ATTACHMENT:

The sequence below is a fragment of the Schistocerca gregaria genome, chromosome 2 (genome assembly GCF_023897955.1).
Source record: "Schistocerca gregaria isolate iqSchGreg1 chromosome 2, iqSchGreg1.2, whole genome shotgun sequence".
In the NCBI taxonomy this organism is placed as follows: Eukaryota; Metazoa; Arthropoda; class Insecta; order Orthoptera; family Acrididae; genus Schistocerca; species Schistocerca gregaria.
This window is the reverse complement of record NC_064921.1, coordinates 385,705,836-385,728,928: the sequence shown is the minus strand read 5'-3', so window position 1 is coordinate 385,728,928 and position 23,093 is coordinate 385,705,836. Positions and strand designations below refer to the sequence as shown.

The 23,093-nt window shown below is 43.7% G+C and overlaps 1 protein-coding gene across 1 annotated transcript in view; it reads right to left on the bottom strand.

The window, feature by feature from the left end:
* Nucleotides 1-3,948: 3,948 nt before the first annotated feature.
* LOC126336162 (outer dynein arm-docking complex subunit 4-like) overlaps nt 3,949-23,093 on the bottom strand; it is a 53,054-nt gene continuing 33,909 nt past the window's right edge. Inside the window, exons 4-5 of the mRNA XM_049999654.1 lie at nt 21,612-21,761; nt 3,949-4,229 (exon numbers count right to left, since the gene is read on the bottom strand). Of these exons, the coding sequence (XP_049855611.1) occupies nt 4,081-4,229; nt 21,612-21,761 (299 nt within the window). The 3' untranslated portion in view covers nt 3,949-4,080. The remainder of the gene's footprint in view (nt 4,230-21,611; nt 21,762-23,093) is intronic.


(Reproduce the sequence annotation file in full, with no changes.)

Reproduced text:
The sequence below is a fragment of the Schistocerca gregaria genome, chromosome 2 (genome assembly GCF_023897955.1).
Source record: "Schistocerca gregaria isolate iqSchGreg1 chromosome 2, iqSchGreg1.2, whole genome shotgun sequence".
In the NCBI taxonomy this organism is placed as follows: Eukaryota; Metazoa; Arthropoda; class Insecta; order Orthoptera; family Acrididae; genus Schistocerca; species Schistocerca gregaria.
This window is the reverse complement of record NC_064921.1, coordinates 385,705,836-385,728,928: the sequence shown is the minus strand read 5'-3', so window position 1 is coordinate 385,728,928 and position 23,093 is coordinate 385,705,836. Positions and strand designations below refer to the sequence as shown.

The 23,093-nt window shown below is 43.7% G+C and overlaps 1 protein-coding gene across 1 annotated transcript in view; it reads right to left on the bottom strand.

The window, feature by feature from the left end:
* Nucleotides 1-3,948: 3,948 nt before the first annotated feature.
* LOC126336162 (outer dynein arm-docking complex subunit 4-like) overlaps nt 3,949-23,093 on the bottom strand; it is a 53,054-nt gene continuing 33,909 nt past the window's right edge. Inside the window, exons 4-5 of the mRNA XM_049999654.1 lie at nt 21,612-21,761; nt 3,949-4,229 (exon numbers count right to left, since the gene is read on the bottom strand). Of these exons, the coding sequence (XP_049855611.1) occupies nt 4,081-4,229; nt 21,612-21,761 (299 nt within the window). The 3' untranslated portion in view covers nt 3,949-4,080. The remainder of the gene's footprint in view (nt 4,230-21,611; nt 21,762-23,093) is intronic.